Ice or heat therapy for pain, which should you use? I explain it like this…It’s a soup!
For this recipe you will need:
One piece of soft tissue (muscle, tendon, ligament)
1tsp – Prostaglandin D2
1tsp – prostaglandin E2
½ tsp- prostaglandin F2
½ tsp – prostaglandin I2 (which is also known as prostacyclin)
1tbsp – thromboxane
5ml – Bradykinin
Pinch of histamine to flavour
- Place the soft tissue in a vulnerable or weakened position. Repeatedly perform a strenuous activity until there is some discomfort. If you prefer to have the tissue already prepared, it may be called injured.
- Mix the remaining ingredients together in a bowl to create inflammation.
- Place the soft tissue on a surface and insert some of the inflammation into the tissue and rub the remainder over the surface.
- Leave to rest overnight, or until you feel; an ache, throbbing, warmth or redness to the tissue, sharp pain when moving.
The result, a delicious inflammatory soup!
Do I treat my injury with ice or heat then?
This is how I explain inflammation to my patients. It begins to make sense when it is broken down into smaller parts. Inflammation is not just one substance.
It is a mixture of many hormones (hormones are chemical messengers that travel through the bloodstream to create a change elsewhere).
In an acute injury the cells surrounding the injured body part release inflammation. The role of each inflammatory hormone is slightly different, but they all in the aid of helping the injured tissue to heal faster.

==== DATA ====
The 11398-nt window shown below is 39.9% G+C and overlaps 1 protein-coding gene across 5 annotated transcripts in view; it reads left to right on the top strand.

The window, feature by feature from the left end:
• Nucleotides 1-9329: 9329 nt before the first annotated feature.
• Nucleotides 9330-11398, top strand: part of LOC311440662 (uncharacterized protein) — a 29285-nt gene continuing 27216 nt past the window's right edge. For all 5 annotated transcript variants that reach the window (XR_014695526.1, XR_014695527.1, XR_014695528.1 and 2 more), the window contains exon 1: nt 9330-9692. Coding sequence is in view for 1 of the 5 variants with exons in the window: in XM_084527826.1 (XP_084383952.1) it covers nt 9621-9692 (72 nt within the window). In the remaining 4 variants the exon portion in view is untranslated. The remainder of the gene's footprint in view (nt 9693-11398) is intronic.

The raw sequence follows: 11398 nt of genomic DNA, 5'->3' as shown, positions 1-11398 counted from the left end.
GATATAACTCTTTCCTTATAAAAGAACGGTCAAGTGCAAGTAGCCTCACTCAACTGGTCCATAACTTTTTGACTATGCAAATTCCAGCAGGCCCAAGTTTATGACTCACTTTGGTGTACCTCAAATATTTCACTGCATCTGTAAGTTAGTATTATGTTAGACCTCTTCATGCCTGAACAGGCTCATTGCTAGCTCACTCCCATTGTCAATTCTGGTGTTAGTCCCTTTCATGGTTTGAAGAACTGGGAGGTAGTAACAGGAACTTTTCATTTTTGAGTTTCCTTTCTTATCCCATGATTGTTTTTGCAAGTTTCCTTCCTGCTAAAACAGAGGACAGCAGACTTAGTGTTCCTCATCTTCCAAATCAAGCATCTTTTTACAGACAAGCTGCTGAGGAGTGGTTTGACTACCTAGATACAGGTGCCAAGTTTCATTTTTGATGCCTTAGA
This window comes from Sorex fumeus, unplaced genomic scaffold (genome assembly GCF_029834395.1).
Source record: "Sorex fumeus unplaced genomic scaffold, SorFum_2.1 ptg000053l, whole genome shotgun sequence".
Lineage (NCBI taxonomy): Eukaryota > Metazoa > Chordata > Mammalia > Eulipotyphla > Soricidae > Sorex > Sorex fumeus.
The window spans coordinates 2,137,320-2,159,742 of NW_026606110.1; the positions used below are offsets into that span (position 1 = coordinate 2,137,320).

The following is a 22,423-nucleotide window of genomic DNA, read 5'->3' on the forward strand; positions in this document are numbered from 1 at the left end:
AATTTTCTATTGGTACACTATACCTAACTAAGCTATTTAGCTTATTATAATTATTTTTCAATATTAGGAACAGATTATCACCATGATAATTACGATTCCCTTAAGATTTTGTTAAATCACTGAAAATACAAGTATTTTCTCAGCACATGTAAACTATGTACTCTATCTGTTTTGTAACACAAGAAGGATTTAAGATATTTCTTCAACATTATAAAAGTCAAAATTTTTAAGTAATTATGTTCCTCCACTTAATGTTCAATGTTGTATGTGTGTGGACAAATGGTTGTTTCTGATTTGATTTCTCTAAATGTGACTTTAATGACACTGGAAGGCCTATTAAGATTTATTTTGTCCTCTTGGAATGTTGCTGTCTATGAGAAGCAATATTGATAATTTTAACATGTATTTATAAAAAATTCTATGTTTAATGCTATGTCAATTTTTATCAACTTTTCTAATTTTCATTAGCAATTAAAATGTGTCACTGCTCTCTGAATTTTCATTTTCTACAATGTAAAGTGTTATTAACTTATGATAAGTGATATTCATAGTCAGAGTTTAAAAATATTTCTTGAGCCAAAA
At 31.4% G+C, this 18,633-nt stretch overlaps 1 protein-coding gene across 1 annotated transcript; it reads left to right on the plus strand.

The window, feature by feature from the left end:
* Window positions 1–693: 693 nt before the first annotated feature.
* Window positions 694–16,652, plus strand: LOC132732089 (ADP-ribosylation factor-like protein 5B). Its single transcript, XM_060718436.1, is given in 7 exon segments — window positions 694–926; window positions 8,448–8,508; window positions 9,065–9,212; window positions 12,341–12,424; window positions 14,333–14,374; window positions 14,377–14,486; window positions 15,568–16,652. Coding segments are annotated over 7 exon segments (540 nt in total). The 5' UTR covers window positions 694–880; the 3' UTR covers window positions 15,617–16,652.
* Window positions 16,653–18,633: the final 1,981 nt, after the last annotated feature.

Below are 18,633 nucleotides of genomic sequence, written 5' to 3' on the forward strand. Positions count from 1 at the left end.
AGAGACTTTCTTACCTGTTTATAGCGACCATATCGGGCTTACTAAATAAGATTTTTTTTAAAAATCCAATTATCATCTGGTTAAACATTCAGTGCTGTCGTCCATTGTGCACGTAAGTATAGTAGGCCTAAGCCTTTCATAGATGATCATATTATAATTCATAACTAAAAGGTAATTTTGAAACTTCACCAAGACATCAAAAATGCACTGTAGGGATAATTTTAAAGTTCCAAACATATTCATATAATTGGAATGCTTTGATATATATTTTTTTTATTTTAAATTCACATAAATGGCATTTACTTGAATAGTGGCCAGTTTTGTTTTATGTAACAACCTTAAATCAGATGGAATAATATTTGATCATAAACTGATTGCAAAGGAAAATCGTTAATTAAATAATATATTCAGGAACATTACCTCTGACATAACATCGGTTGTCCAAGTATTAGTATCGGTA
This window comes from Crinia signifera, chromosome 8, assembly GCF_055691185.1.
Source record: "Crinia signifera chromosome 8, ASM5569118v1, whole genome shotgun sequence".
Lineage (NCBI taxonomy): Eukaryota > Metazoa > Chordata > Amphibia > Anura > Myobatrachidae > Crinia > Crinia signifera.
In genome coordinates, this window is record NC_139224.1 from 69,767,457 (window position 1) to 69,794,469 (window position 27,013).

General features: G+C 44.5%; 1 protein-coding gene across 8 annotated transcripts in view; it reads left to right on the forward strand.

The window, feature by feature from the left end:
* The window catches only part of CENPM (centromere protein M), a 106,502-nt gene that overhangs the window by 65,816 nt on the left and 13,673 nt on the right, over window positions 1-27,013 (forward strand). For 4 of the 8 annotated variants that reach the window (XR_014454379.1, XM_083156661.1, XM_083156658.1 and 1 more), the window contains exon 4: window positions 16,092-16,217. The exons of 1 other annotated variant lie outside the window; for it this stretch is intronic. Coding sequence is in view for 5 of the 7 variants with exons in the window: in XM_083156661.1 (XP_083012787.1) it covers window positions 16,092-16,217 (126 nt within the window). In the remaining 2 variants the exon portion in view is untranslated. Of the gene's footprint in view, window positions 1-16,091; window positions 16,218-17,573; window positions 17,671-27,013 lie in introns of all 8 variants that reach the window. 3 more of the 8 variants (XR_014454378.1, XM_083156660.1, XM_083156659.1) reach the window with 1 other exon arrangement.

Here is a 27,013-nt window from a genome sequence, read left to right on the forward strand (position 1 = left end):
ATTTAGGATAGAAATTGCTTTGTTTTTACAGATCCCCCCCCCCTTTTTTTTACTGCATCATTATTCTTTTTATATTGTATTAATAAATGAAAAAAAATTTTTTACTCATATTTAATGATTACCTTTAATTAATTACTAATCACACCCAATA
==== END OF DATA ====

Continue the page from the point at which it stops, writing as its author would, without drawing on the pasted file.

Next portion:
Some inflammatory hormones interact with blood vessel walls to relax them (vasodilation). This allows more blood flow to the injured tissue which brings with it the healing properties it needs to recover. Other hormones interact with the nerve endings, sending signals to the brain, effectively telling you stop doing what you are doing, or you will damage yourself further. This is a good thing. This signal is called pain.
The idea behind applying heat to an injury is that it vascularises the area. It promotes blood flow to the injured tissue. Helping spasmed or tight muscles to relax, or injured tissue to heal, faster.
This is not to say that only heat should be used. Sometimes injuries are just too painful to deal with.
Discomfort can make it difficult to concentrate on tasks and can also make you partially or completely immobile. Here, ice can help. In this instance, the cold can reduce the inflammation being produced so there is less pain. The outcome of this is that you may be able to concentrate on a task or move more freely which has the effect of relaxing muscles and improving blood flow… But only if you move! Be warned though, this will also increase your healing time, so there is a trade of sorts to be had.
Of course, all of the above assumes the individual has no underlying health concerns such as chronic inflammation or any inflammatory disease.